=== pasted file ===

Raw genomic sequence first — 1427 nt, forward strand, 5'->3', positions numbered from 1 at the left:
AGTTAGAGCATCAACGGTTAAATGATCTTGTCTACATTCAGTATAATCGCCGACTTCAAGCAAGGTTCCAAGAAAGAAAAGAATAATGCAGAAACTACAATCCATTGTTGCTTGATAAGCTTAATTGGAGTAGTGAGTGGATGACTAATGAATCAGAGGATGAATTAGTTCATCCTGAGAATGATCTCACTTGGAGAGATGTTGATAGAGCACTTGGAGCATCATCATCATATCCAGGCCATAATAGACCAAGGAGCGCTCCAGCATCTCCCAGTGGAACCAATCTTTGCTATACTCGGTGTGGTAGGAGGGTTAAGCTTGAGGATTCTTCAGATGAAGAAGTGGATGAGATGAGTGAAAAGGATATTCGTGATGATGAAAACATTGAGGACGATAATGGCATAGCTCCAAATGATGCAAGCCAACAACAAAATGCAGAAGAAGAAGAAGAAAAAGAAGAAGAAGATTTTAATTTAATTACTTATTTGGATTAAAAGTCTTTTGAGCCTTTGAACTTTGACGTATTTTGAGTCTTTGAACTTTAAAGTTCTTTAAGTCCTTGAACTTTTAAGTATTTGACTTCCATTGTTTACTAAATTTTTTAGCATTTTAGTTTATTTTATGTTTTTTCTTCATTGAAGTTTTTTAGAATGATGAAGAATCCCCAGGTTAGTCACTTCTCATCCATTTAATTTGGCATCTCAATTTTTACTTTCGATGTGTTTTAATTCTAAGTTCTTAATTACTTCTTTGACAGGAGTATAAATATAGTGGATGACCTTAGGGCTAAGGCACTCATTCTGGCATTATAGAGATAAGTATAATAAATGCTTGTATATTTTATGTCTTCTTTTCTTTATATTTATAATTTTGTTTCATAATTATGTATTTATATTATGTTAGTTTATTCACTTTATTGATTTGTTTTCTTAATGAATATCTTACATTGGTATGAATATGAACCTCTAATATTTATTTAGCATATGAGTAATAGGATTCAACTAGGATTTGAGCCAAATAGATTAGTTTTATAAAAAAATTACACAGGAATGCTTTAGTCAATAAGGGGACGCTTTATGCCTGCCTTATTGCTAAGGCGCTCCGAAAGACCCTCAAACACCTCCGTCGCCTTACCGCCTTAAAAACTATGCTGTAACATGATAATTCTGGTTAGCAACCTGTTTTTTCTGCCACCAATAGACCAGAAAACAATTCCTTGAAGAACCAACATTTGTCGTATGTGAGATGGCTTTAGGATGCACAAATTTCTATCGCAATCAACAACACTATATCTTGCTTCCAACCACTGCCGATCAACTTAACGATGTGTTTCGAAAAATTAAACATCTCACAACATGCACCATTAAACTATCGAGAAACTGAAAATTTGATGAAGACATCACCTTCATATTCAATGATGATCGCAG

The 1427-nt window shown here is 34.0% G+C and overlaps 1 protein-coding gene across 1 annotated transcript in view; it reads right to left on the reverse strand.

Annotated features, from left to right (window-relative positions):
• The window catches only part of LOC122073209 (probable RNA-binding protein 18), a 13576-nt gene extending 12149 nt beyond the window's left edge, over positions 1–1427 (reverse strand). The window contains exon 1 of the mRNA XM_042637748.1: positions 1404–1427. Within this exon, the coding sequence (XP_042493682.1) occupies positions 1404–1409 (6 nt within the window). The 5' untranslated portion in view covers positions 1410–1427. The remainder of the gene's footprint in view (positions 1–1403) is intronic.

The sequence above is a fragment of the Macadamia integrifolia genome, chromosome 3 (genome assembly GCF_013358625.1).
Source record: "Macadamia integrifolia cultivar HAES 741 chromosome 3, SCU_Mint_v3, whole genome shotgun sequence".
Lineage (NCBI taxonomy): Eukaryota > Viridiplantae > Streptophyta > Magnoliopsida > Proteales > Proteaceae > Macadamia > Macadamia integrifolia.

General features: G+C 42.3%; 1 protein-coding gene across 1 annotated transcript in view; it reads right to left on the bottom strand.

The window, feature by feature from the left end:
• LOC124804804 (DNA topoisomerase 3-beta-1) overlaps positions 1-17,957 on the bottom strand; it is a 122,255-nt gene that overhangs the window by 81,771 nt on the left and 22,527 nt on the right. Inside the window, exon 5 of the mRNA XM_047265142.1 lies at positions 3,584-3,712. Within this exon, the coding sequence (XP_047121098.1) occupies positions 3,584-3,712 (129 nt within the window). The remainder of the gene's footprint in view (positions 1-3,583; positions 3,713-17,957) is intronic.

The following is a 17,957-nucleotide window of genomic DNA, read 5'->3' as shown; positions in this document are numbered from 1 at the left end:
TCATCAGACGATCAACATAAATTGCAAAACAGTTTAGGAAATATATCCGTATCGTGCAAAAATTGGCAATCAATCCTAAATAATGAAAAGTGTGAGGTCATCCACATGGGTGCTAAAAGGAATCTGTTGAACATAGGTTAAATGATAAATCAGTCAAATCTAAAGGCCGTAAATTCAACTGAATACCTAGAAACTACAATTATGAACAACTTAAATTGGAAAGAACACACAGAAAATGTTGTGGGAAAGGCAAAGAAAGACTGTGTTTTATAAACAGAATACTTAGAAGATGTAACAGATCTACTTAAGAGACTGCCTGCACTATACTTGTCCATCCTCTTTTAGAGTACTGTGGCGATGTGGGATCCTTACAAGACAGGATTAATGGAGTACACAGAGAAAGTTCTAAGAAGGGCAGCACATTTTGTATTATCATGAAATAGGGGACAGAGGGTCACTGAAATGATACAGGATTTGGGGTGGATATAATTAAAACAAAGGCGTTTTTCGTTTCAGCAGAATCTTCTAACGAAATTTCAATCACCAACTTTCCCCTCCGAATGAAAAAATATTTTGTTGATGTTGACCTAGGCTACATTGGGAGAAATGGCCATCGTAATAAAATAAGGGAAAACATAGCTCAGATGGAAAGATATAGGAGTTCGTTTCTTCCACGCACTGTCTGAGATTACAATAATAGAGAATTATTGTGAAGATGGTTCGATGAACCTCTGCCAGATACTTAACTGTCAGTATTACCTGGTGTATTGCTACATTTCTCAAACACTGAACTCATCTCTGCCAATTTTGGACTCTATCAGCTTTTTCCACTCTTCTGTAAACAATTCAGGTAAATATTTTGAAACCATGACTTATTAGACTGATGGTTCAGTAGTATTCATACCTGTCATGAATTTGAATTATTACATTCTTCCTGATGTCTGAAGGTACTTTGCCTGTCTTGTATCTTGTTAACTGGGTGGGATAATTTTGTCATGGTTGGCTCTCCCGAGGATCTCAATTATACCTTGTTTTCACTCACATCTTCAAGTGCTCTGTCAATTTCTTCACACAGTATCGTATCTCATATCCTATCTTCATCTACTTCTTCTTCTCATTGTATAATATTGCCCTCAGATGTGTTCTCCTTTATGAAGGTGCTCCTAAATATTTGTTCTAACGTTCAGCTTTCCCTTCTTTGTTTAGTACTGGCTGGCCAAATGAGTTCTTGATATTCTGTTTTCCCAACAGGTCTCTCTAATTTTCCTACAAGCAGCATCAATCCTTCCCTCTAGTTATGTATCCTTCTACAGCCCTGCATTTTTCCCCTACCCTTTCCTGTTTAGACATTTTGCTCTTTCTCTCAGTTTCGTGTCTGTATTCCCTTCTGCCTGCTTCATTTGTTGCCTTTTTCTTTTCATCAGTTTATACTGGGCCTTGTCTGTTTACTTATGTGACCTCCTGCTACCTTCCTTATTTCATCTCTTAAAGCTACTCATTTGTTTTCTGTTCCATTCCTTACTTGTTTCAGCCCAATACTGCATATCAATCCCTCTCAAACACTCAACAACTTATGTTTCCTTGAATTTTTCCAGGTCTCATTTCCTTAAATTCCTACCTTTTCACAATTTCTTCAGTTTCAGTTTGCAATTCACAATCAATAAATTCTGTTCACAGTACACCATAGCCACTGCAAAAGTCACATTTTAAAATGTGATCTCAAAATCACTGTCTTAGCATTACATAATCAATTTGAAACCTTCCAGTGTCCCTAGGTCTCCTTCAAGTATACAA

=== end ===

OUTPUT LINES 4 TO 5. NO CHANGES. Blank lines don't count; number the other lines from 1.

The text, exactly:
Annotated features, from left to right (window-relative positions):
• The window catches only part of LOC122073209 (probable RNA-binding protein 18), a 13576-nt gene extending 12149 nt beyond the window's left edge, over positions 1–1427 (reverse strand). The window contains exon 1 of the mRNA XM_042637748.1: positions 1404–1427. Within this exon, the coding sequence (XP_042493682.1) occupies positions 1404–1409 (6 nt within the window). The 5' untranslated portion in view covers positions 1410–1427. The remainder of the gene's footprint in view (positions 1–1403) is intronic.